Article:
The stress and pain of disruptions due to drastic climatic change is best defined by the plight of farmers.
Millions of them have been rendered hopeless by crop failure.
The phenomenon has also killed various businesses and washed huge investments down the drain.
Kenya is among global nations whose rain-fed agriculture is in turmoil due to drastic changes in climate and the pain and frustration among farmers continue to rise by day.
Elizabeth Nduku has only managed to harvest twice at her two-acre farm in Machakos County in the last 10 years.
Her case represents the situation faced by hundreds of other farmers who have fallen victims to the vagaries of weather in the region.
Scientists have blamed this depressing state of affairs on the government’s slow pace in making decision on adoption of biotech seeds, which can withstand harsh climatic conditions, and the farmers’ reluctance in adopting new seed varieties to bring to an end persistent crop failure.
Ms Nduku for instance, believes the ordinary seed varieties are better than the ones bought in the agrovets.
“Last season I planted ordinary breed and I found it to be better than the one I had planted in the previous years, which I bought from a leading seed company,” said the farmer, who harvested two bags from her two-acre plot in the last season.
It was a double tragedy for Ms Nduta as her crop was affected by the fall armyworm and drought that ravaged most parts of the country in the first quarter of 2017.
Christopher Muasya, another farmer within the locality, did not harvest a single bag of maize from his six-acre farm, where on a good year he could get like 50 bags. However, he was lucky to get at least two bags of beans.
And just like Ms Nduku, Mr Muasya says the commercial seeds that they have been planting have not been performing well.
The trend has seen the region become prone to hunger with a good number of households relying on government aid as perennial food failure becomes a reality.
Dr Murenga Mwimali, a seed breeder at the Kenya Agriculture Livestock Research Organisation (Kalro) says the effects of climate change are here to stay adding that farming has to become innovative to overcome the challenge.
“Climate change, new pests and disease are here to stay with us and overcoming them require new approach to farming,” said Dr Murenga.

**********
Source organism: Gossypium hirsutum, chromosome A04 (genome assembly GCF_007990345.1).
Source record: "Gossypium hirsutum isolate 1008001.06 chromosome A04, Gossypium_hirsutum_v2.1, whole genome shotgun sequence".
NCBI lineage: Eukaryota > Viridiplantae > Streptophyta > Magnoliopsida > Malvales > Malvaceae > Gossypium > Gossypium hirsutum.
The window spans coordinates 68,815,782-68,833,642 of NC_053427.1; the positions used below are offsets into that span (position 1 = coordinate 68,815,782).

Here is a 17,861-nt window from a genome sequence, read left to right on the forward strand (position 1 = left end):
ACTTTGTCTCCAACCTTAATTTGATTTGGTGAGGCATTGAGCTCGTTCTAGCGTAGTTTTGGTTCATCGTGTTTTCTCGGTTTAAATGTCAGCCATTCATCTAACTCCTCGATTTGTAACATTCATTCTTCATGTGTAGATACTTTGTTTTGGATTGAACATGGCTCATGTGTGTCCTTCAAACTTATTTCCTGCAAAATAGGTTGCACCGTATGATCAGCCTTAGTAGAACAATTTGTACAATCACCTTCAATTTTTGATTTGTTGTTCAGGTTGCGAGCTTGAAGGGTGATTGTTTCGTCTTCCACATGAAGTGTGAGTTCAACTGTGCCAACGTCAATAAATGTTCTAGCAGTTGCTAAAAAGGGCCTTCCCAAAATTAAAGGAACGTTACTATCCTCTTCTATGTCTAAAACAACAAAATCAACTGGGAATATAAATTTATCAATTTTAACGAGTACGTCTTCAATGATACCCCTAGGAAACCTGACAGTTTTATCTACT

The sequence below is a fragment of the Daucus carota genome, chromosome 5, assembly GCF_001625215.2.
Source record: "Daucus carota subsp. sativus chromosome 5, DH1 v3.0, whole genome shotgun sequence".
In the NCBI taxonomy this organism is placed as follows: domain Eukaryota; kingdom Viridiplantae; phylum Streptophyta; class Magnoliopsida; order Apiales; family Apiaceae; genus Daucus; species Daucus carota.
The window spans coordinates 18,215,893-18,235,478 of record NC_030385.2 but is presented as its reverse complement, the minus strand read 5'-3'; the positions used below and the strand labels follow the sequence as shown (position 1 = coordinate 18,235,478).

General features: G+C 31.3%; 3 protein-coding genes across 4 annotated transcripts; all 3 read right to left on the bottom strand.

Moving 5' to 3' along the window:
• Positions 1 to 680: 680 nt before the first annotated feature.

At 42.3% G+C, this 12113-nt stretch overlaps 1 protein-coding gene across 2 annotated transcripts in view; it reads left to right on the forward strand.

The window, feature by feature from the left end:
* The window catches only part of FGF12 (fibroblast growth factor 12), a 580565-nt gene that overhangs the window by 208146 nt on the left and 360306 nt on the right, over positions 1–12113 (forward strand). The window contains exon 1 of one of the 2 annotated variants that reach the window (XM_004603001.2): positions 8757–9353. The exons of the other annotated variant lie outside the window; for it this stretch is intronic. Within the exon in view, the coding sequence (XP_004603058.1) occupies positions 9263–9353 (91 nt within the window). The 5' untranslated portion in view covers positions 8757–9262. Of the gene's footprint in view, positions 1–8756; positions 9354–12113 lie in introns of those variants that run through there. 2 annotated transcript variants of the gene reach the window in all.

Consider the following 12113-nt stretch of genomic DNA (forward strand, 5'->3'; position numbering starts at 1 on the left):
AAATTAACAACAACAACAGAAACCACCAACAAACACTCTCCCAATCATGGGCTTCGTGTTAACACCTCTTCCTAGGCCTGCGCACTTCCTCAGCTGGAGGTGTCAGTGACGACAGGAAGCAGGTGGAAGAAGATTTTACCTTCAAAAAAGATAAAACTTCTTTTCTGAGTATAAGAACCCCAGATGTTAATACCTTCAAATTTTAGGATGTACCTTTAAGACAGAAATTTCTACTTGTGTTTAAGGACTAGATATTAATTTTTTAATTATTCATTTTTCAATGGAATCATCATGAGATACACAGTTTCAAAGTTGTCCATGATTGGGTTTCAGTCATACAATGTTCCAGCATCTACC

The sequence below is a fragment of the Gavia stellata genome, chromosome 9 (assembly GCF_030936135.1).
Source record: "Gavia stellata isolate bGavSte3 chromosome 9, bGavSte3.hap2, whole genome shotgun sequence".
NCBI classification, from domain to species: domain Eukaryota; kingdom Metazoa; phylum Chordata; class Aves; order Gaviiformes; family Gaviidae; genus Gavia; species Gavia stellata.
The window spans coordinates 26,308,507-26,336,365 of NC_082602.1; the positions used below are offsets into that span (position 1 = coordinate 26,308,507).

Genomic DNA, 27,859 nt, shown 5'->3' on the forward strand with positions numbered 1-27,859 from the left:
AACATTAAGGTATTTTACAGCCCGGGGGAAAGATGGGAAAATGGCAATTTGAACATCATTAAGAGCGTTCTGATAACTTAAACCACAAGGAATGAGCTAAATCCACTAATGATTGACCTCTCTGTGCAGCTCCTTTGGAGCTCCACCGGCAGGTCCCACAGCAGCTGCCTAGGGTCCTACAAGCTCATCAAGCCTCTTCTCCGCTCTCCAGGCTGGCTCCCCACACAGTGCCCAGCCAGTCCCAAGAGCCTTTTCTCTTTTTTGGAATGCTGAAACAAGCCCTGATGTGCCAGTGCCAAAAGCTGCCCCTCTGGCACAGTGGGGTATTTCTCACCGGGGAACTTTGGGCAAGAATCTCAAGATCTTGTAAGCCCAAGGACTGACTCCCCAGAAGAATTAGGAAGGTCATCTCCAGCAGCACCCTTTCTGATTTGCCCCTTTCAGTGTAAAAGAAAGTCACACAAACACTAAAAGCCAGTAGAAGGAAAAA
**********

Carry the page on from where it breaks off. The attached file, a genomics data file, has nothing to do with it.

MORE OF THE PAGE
The government, he says, has to move with speed and allow the adoption of the new varieties that have been scientifically proven to be drought-tolerant and pest-resistant.
He said the new varieties have demonstrated resilience in withstanding environmental challenges, hence can play a key role in addressing the current food shortages in the country.
Despite this scientific breakthrough, the government is still dilly dallying on introduction of new seeds in the market.
There have been conflicting statements from state agencies on introduction of the biotech maize for open field trials, commonly referred to as National Performance Trials (NPTs).
Kalro and AAFT, the pioneers of the biotech maize in the country, received the green light to conduct NPTs in August 2016, but this was stopped by the Ministry of Health, saying this was a way of introducing Genetically Modified Organism crops in the country, when the ban that was placed in 2012 is still in place.
The National Biosafety Authority (NBA), the regulator of the biotech crops in the country, said last year that the NPTs would start in October 2017, after the ministries of health and agriculture agreed on the way forward.
But the NPTs are yet to start with scientists saying the delays have cost them in terms of time and money.
The Ministry of Agriculture projected in July that maize harvest will drop this year from 37 million bags to 28 million bags resulting from armyworm invasion and erratic rains witnessed during planting of this year’s crop.
Kenyan scientists achieved a major milestone last year as the findings of a new biotech maize in one of its fields proved to be drought-tolerant and insect-resistant, in what might be a solution to fall armyworms and unpredictable weather that has subjected farmers to losses.
The variety, Mon 87460/Mon 810, that has been undergoing trials in confined fields can withstand harsh climatic condition and invasion from pests.
Scientists say this holds the key to the challenges facing Kenyan farmers.
Biotech maize, proponents argue, has toxic proteins that make them resistant to insect attacks.
The confined trials, which are conducted at Kalro centres, is a project of Water Efficient Maize for Africa (Wema) funded by Bill & Melinda Gates and is aimed at developing smart technology for African farmers.
During the field trials, Kephis was to compare the conventional seed varieties with the genetically-modified ones with a view to determining changes in nutritional composition, yield performance and pest tolerance.